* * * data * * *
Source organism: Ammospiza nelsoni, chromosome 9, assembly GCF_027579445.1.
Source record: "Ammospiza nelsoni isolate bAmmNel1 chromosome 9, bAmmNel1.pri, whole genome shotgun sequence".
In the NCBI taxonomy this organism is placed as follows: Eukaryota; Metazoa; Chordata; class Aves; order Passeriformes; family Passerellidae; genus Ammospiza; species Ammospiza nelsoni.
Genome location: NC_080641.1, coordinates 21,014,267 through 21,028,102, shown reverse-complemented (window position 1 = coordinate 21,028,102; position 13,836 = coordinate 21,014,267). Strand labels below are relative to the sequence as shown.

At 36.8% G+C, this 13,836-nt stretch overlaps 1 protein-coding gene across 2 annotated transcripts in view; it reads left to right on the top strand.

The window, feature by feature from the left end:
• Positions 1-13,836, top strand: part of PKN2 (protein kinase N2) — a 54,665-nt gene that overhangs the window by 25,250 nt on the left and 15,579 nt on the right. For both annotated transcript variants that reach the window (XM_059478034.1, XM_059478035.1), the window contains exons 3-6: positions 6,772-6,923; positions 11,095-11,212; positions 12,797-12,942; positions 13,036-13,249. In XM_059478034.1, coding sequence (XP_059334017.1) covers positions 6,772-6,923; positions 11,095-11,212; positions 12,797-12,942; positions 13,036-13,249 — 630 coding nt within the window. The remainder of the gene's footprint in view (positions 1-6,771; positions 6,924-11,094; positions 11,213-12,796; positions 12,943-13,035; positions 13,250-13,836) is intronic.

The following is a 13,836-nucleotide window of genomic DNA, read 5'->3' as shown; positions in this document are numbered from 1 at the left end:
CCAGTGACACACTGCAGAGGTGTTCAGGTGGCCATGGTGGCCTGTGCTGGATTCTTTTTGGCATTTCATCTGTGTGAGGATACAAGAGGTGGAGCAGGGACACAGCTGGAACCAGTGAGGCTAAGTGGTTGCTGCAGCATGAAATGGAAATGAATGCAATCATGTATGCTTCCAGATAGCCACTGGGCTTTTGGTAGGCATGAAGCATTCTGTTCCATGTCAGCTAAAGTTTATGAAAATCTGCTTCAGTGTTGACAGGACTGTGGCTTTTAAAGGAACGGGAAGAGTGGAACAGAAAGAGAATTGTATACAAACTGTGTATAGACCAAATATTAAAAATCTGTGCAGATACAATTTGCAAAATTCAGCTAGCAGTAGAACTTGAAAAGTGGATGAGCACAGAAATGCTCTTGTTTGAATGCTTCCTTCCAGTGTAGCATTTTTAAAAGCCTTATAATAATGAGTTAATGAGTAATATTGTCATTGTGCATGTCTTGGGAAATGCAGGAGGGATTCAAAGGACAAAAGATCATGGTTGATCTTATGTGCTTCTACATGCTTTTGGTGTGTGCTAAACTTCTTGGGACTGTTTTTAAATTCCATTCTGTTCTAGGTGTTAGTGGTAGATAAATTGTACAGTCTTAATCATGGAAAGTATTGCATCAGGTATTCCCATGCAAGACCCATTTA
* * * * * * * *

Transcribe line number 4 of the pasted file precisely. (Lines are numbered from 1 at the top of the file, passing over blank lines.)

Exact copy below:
Genome location: NC_080641.1, coordinates 21,014,267 through 21,028,102, shown reverse-complemented (window position 1 = coordinate 21,028,102; position 13,836 = coordinate 21,014,267). Strand labels below are relative to the sequence as shown.